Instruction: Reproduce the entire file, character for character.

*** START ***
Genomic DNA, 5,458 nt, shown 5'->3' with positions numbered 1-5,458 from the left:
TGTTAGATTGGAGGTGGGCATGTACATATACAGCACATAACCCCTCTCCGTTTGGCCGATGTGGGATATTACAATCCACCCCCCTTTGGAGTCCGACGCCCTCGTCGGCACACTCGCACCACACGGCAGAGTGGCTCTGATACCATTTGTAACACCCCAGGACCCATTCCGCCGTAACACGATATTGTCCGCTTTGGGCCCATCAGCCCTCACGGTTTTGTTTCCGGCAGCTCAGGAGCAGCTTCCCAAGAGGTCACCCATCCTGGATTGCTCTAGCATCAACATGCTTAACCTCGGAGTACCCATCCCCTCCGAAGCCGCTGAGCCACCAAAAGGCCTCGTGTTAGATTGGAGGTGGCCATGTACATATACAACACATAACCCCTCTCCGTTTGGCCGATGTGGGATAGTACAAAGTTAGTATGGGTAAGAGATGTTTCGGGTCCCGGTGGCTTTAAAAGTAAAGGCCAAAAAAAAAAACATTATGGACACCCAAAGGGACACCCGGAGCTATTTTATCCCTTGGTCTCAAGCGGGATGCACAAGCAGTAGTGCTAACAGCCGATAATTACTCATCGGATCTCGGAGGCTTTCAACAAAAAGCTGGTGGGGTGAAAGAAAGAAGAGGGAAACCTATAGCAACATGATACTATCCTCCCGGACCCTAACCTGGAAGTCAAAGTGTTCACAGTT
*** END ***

Genomic DNA, 5,458 nt, shown 5'->3' with positions numbered 1-5,458 from the left:
TGTTAGATTGGAGGTGGGCATGTACATATACAGCACATAACCCCTCTCCGTTTGGCCGATGTGGGATATTACAATCCACCCCCCTTTGGAGTCCGACGCCCTCGTCGGCACACTCGCACCACACGGCAGAGTGGCTCTGATACCATTTGTAACACCCCAGGACCCATTCCGCCGTAACACGATATTGTCCGCTTTGGGCCCATCAGCCCTCACGGTTTTGTTTCCGGCAGCTCAGGAGCAGCTTCCCAAGAGGTCACCCATCCTGGATTGCTCTAGCATCAACATGCTTAACCTCGGAGTACCCATCCCCTCCGAAGCCGCTGAGCCACCAAAAGGCCTCGTGTTAGATTGGAGGTGGCCATGTACATATACAACACATAACCCCTCTCCGTTTGGCCGATGTGGGATAGTACAAAGTTAGTATGGGTAAGAGATGTTTCGGGTCCCGGTGGCTTTAAAAGTAAAGGCCAAAAAAAAAAACATTATGGACACCCAAAGGGACACCCGGAGCTATTTTATCCCTTGGTCTCAAGCGGGATGCACAAGCAGTAGTGCTAACAGCCGATAATTACTCATCGGATCTCGGAGGCTTTCAACAAAAAGCTGGTGGGGTGAAAGAAAGAAGAGGGAAACCTATAGCAACATGATACTATCCTCCCGGACCCTAACCTGGAAGTCAAAGTGTTCACAGTT